Figure 5 Still water has potential energy moving water, such as in a waterfall or a rapidly flowing river, has kinetic energy. (credit “dam”: modification of work by “Pascal”/Flickr credit “waterfall”: modification of work by Frank Gualtieri)

Potential energy is not only associated with the location of matter, but also with the structure of matter. A spring on the ground has potential energy if it is compressed so does a rubber band that is pulled taut. On a molecular level, the bonds that hold the atoms of molecules together exist in a particular structure that has potential energy. Remember that anabolic cellular pathways require energy to synthesize complex molecules from simpler ones and catabolic pathways release energy when complex molecules are broken down. The fact that energy can be released by the breakdown of certain chemical bonds implies that those bonds have potential energy. In fact, there is potential energy stored within the bonds of all the food molecules we eat, which is eventually harnessed for use. This is because these bonds can release energy when broken. The type of potential energy that exists within chemical bonds, and is released when those bonds are broken, is called chemical energy. Chemical energy is responsible for providing living cells with energy from food. The release of energy occurs when the molecular bonds within food molecules are broken.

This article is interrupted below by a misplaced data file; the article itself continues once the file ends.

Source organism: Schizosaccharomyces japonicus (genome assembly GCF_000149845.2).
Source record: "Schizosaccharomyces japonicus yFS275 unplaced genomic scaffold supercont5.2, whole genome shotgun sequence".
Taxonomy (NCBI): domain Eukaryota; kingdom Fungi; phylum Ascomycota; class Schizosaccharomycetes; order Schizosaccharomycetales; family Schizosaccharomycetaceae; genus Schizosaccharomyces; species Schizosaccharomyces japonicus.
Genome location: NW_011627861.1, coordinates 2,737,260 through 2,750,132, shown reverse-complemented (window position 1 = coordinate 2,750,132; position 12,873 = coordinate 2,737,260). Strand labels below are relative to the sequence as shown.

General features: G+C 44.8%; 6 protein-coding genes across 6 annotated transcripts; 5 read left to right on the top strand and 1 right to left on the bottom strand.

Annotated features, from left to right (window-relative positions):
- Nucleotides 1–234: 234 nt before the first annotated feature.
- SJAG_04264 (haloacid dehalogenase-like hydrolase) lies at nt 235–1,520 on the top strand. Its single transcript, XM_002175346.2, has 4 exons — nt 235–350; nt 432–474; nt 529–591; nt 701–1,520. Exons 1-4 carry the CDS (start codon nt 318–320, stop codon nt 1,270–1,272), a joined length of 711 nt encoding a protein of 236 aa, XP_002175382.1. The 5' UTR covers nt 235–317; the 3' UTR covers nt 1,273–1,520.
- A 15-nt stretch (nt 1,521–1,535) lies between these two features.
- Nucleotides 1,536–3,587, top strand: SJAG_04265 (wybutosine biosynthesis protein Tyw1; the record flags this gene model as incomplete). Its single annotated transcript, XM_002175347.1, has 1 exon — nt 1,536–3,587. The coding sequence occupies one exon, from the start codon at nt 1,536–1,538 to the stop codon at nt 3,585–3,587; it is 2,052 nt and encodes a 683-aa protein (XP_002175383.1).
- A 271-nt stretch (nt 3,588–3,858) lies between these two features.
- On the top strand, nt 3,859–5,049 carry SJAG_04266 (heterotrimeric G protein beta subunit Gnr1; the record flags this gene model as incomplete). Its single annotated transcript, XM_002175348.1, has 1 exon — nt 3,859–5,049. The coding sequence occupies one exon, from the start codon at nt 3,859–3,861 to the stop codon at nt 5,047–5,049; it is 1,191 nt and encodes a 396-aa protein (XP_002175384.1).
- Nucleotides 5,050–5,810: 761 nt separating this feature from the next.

Bioprocess Engineering

Bioprocess Engineering: Kinetics, Sustainability, and Reactor Design, Second Edition, provides a comprehensive resource on bioprocess kinetics, bioprocess systems, sustainability, and reaction engineering. Author Dr. Shijie Liu reviews the relevant fundamentals of chemical kinetics, batch and continuous reactors, biochemistry, microbiology, molecular biology, reaction engineering, and bioprocess systems engineering, also introducing key principles that enable bioprocess engineers to engage in analysis, optimization, and design with consistent control over biological and chemical transformations.